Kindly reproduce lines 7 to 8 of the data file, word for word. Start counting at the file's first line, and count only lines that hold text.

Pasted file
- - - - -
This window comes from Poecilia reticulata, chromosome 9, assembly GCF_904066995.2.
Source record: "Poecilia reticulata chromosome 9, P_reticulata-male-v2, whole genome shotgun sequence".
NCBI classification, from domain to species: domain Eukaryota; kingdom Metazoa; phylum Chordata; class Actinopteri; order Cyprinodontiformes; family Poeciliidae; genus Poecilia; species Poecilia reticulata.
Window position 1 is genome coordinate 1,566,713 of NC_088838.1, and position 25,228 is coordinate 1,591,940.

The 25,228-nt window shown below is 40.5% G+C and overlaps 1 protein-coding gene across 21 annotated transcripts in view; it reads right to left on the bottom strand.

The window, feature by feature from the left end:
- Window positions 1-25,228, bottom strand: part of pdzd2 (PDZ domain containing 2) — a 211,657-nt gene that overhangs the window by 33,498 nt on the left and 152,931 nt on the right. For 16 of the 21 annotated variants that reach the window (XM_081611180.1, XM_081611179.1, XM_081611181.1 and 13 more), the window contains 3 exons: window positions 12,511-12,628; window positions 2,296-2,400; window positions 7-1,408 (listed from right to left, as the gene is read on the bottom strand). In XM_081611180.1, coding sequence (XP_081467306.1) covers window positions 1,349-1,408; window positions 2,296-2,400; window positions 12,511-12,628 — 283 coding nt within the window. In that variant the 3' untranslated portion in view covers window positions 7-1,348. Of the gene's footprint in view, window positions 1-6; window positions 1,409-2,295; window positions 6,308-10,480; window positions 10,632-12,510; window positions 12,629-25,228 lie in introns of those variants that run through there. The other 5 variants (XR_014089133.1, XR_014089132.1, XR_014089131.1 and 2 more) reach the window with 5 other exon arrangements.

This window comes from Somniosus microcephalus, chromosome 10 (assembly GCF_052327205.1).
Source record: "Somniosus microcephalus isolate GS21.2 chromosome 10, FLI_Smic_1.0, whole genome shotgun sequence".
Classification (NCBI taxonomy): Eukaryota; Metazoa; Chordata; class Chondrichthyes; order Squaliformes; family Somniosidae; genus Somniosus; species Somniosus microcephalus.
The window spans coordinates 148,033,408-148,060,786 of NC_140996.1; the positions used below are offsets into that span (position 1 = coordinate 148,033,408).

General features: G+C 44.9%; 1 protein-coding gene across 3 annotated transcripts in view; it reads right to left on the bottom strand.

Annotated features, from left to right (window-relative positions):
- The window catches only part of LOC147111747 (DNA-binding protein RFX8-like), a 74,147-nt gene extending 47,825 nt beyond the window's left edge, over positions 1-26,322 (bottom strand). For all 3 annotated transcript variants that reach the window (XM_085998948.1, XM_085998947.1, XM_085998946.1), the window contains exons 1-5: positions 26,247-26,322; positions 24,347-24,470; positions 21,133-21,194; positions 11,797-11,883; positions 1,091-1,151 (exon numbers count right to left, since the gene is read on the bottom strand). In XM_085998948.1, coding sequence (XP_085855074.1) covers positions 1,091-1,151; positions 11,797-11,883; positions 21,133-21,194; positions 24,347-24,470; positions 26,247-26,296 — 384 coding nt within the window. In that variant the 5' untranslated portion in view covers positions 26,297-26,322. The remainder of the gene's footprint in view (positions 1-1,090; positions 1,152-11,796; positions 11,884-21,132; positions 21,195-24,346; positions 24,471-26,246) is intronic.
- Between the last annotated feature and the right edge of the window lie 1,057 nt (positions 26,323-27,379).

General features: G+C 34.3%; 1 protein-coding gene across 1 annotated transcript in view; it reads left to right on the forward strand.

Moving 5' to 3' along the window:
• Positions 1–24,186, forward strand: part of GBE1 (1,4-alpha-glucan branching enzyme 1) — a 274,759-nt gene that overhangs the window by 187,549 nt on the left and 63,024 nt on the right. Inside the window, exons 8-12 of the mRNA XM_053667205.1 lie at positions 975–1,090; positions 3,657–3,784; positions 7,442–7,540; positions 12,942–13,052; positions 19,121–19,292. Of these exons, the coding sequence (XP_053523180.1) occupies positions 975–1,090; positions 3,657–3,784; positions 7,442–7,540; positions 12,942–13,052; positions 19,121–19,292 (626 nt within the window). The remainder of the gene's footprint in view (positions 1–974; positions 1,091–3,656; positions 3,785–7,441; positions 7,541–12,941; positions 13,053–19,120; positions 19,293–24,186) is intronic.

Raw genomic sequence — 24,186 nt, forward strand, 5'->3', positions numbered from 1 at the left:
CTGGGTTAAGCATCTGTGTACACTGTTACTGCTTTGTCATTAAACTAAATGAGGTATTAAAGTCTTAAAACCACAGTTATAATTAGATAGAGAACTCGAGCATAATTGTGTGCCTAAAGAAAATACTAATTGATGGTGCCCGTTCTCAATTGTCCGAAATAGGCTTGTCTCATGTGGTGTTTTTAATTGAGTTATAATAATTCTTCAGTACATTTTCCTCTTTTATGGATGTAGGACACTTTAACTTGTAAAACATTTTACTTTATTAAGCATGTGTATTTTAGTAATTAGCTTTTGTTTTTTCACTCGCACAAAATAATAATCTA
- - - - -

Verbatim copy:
- Window positions 1-25,228, bottom strand: part of pdzd2 (PDZ domain containing 2) — a 211,657-nt gene that overhangs the window by 33,498 nt on the left and 152,931 nt on the right. For 16 of the 21 annotated variants that reach the window (XM_081611180.1, XM_081611179.1, XM_081611181.1 and 13 more), the window contains 3 exons: window positions 12,511-12,628; window positions 2,296-2,400; window positions 7-1,408 (listed from right to left, as the gene is read on the bottom strand). In XM_081611180.1, coding sequence (XP_081467306.1) covers window positions 1,349-1,408; window positions 2,296-2,400; window positions 12,511-12,628 — 283 coding nt within the window. In that variant the 3' untranslated portion in view covers window positions 7-1,348. Of the gene's footprint in view, window positions 1-6; window positions 1,409-2,295; window positions 6,308-10,480; window positions 10,632-12,510; window positions 12,629-25,228 lie in introns of those variants that run through there. The other 5 variants (XR_014089133.1, XR_014089132.1, XR_014089131.1 and 2 more) reach the window with 5 other exon arrangements.

This window comes from Somniosus microcephalus, chromosome 10 (assembly GCF_052327205.1).